SAO PAULO — Brazil will launch a national investigation into soccer match-fixing and the probe could have “international repercussions,” Justice Minister Flavio Dino said Wednesday.
The South American country’s soccer confederation said it had requested the government open the new probe. Dino’s announcement followed the decisions by several top-flight Brazilian clubs to suspend a handful of players as part of a state investigation.
Brazil’s federal police will open a probe “due to the evidence of match-fixing in sports events, with inter-state and international repercussions,” Dino said in a statement on Twitter.
Earlier, Athletico said on its social media channels that 20-year-old left back Pedrinho and 22-year-old midfielder Bryan Garcia had been suspended “preemptively” until the end of the investigation by prosecutors in the state of Goias.
Cruzeiro, Fluminense, and America made the same decisions about 29-year-old midfielder Richard, 24-year-old defender Vitor Mendes, and 37-year-old right-back Nino Paraiba, respectively.
None of players have responded to a request for comment from The Associated Press. They also haven’t commented on social media.
Brazilian media raised concerns about the performances of all five players in matches from the 2022 season, and added they could be targets of the “Maximum Penalty” probe that began in February.
Internacional said in a statement that midfielder Mauricio would not play against Athletico in a Brazilian Serie A match later on Wednesday after local media linked him to the scandal. The club from Porto Alegre also said it trusts the player, who denied any wrongdoing, and added that he will continue in its squad.
Prosecutors did not confirm to the AP that these players are under investigation.
But state prosecutors reported in a statement that 16 people will stand trial in the case, including seven other players.
One of the players on that list, Santos defender Eduardo Bauermann, was suspended by his club on Tuesday. TV Globo published several conversations during which the player allegedly admits involvement in the scheme.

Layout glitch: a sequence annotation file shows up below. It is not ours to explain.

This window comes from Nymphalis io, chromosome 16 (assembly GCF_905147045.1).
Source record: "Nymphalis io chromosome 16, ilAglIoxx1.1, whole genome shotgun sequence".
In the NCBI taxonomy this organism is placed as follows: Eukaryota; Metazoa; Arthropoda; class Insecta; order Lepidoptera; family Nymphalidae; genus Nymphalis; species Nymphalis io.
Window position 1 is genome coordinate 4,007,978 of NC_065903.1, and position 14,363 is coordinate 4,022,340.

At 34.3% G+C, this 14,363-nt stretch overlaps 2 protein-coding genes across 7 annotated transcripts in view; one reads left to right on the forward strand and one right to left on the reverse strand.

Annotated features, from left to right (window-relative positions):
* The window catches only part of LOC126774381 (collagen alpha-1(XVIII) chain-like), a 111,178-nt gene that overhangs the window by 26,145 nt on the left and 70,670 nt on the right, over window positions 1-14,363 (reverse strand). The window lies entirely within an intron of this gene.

The AP had access to the case against Bauermann and other players. The prosecutors’ evidence alleges that the Santos defender not only exchanged text messages offering up match-fixing but also suggested in November he could bring in two of his teammates to help the scheme.
The state probe initially targeted matches from last season in Brazil’s top flight but has expanded into second-division matches. Prosecutors said some of the athletes were paid between 50,000 and 100,000 Brazilian reals ($10,000 to $20,000) to get booked or give penalties to their rivals.
The Brazilian soccer confederation (CBF) said in a statement it had asked the government to investigate so it can “centralize all the information about the cases under investigation.”
The soccer body added “there is no possibility” that the nation’s top-flight division would be suspended, arguing that it “is also a victim of those possible criminal acts,” and urging that “the punishment of athletes and other members of the fraudulent scheme takes place in vehement fashion.”
“I am working with FIFA and other international bodies, besides clubs and Brazilian federations, with the intent of fighting every kind of crime, fraud or wrongdoing in soccer,” CBF chairman Ednaldo Rodrigues said in the statement. “I defend the preemptive suspension (of players) based on concrete suspicions and even the ban from sport in proven cases.”